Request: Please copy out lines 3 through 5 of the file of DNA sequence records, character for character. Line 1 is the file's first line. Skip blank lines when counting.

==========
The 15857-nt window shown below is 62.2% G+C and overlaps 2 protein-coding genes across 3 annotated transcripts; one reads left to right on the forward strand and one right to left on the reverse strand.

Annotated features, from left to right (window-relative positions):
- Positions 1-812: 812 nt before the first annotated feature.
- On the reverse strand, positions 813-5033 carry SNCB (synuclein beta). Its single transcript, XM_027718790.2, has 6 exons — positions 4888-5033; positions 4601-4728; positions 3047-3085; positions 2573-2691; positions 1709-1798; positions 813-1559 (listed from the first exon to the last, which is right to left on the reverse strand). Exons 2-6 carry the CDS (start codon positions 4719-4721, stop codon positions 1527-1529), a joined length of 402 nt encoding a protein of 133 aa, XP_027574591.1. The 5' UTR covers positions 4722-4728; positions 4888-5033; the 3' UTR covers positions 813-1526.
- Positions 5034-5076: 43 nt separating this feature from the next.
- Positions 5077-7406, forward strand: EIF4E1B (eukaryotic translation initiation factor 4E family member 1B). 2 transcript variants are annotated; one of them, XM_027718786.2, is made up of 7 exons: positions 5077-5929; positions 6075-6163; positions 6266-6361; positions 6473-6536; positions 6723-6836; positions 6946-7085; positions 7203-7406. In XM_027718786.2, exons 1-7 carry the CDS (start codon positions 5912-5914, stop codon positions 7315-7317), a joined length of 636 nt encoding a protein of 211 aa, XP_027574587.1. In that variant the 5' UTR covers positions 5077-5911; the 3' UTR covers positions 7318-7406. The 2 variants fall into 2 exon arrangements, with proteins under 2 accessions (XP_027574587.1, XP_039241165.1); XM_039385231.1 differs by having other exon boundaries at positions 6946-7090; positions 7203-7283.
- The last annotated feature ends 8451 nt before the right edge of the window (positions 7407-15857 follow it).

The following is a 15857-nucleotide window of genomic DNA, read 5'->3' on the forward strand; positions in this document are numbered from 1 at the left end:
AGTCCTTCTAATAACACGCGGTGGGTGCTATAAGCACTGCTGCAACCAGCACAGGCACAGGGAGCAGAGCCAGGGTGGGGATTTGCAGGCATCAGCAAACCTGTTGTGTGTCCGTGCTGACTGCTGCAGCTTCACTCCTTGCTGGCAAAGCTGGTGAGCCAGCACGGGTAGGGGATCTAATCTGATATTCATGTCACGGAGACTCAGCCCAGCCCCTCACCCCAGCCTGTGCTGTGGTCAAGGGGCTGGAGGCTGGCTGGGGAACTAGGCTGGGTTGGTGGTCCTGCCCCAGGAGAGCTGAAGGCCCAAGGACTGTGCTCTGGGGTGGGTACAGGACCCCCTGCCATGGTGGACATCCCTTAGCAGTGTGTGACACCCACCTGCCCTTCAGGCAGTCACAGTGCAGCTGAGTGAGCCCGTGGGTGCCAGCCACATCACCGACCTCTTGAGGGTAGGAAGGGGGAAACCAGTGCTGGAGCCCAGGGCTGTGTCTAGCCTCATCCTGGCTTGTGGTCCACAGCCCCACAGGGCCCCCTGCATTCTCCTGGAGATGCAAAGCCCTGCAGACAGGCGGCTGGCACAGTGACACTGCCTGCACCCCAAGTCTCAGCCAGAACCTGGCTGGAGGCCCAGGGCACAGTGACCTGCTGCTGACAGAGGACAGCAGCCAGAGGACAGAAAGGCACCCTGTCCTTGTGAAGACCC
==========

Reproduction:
- Positions 1-812: 812 nt before the first annotated feature.
- On the reverse strand, positions 813-5033 carry SNCB (synuclein beta). Its single transcript, XM_027718790.2, has 6 exons — positions 4888-5033; positions 4601-4728; positions 3047-3085; positions 2573-2691; positions 1709-1798; positions 813-1559 (listed from the first exon to the last, which is right to left on the reverse strand). Exons 2-6 carry the CDS (start codon positions 4719-4721, stop codon positions 1527-1529), a joined length of 402 nt encoding a protein of 133 aa, XP_027574591.1. The 5' UTR covers positions 4722-4728; positions 4888-5033; the 3' UTR covers positions 813-1526.
- Positions 5034-5076: 43 nt separating this feature from the next.